Make connections

Just because LinkedIn has over 610 million registered users doesn’t necessarily make connecting with people any easier. Cultivating new relationships can be challenging, but consider LinkedIn as a place for you to work towards this important goal.

The dreaded word “networking” is simply a form of relationship building. It takes effort and investment. The good news is that many of you are experienced and understand how to interact in a digital setting. Try not to be scared about the “professional” setting of LinkedIn. As long as you are respectful and polite with your communications, you will be able to leverage this tool to get to know others and access new opportunities.

Ways to connect professionally on LinkedIn

  • Like or comment on others’ posts.
  • Join LinkedIn groups.
  • Ask for specific advice from those that have experience you value.
  • Request an informational interview with someone you want to learn from.
  • Post content such as articles, videos, and job postings.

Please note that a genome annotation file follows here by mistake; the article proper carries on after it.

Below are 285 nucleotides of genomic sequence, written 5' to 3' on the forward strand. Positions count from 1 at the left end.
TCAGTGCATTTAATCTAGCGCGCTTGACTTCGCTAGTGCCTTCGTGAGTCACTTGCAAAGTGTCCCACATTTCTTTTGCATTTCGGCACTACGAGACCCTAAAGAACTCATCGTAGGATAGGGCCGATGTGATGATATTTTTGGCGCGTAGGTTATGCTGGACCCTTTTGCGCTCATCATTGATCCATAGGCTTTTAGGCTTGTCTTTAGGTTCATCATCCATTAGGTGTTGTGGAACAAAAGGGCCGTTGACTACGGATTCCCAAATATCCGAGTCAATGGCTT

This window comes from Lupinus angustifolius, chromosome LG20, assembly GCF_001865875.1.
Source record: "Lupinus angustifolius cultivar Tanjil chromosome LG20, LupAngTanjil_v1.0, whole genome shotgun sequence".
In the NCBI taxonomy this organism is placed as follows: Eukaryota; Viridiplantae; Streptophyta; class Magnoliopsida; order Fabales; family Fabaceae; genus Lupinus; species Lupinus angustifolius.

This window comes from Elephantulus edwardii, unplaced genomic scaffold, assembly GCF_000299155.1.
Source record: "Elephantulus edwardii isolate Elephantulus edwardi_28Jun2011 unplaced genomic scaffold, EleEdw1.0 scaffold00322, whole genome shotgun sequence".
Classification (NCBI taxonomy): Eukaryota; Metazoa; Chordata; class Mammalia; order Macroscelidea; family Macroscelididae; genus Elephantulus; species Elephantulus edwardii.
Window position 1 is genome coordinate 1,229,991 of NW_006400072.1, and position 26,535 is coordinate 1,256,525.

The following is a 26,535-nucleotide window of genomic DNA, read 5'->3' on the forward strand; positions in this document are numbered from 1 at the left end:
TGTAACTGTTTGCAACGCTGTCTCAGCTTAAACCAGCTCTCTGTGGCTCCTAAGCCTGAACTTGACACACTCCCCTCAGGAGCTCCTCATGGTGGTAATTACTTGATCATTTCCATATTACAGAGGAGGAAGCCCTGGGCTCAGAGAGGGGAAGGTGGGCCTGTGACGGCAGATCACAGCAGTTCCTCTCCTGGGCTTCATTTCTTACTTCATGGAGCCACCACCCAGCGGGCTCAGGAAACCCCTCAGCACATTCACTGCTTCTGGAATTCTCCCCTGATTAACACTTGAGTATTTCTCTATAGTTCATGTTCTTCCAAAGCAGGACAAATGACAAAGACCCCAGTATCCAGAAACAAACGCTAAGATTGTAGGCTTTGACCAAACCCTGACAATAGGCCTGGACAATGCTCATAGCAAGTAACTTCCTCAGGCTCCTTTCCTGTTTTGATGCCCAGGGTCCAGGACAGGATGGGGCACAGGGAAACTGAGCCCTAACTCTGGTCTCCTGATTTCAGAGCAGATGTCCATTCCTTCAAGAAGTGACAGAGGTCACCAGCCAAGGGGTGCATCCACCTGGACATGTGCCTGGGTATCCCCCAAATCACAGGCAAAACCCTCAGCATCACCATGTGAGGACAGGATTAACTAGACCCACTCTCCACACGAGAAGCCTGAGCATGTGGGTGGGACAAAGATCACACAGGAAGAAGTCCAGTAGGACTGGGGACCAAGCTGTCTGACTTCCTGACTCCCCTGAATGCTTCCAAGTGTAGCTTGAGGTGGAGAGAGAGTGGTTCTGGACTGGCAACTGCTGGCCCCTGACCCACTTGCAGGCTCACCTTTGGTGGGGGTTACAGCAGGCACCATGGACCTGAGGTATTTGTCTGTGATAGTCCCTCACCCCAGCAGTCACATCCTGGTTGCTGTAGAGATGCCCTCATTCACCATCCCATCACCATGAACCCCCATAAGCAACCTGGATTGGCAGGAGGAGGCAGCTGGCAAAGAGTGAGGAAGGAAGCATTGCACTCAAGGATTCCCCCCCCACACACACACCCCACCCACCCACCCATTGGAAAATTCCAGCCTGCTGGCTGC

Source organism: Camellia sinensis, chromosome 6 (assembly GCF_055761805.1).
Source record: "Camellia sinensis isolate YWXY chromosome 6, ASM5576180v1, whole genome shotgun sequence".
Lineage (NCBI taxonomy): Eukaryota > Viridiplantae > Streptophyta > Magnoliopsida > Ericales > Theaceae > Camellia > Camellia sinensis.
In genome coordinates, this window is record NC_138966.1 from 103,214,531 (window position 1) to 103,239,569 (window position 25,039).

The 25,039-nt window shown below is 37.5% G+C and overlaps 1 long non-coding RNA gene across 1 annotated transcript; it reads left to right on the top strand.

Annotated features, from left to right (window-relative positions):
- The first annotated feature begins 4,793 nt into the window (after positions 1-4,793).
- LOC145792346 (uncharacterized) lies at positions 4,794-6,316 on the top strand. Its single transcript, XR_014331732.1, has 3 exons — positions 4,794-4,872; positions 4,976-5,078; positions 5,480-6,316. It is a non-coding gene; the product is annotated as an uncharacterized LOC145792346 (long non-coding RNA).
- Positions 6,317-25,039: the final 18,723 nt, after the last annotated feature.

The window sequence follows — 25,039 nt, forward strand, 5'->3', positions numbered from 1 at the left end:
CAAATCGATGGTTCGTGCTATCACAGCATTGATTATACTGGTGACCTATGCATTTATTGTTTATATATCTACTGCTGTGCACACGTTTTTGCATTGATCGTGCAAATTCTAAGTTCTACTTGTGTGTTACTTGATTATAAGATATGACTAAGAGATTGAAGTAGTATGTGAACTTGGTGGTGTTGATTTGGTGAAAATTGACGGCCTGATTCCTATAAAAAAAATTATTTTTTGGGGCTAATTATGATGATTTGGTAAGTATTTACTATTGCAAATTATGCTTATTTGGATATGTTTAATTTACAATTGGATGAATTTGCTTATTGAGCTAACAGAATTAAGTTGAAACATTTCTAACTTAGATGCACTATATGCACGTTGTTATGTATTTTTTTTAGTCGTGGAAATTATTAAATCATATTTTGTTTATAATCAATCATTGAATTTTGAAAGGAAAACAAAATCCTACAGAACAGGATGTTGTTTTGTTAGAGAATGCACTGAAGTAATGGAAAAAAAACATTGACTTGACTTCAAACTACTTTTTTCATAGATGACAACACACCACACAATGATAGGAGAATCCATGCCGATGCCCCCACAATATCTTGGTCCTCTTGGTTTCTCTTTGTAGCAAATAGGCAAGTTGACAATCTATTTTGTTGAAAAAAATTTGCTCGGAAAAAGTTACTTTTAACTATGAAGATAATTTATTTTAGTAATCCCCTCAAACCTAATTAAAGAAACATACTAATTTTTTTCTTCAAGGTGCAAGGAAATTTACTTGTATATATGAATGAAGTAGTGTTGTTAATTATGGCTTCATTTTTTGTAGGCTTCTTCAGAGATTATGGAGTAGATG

• Send someone an article you think they would be interested in.
  • Send an invitation as a follow up after meeting someone new at an event.
  • Endorse those in your network, and their skills.
  • Write a recommendation for someone whose quality of work you can vouch for.

Expanding your network on LinkedIn

LinkedIn provides a platform that allows you to engage in passive and active ways of connecting with others. Wherever your level of comfort is, use the passive and active methods below to build up the repetitions and courage needed to connect with others through LinkedIn.

Use the UBC Alumni Search Tool to find connections

You can passively search for UBC Alumni on LinkedIn. This is a great way to learn where graduates are working, generate ideas about work opportunities, and gather information about how alumni have progressed in their career. Information gathering is vital to understanding the world of work and identifying where you can find opportunities to be paid to do work that matters to you.

Use personalized connection requests

You can actively build your network by sending connection requests. LinkedIn provides you with an auto-generated connection invitation. However, it is much better to craft a personalized message emphasizing why you wish to connect.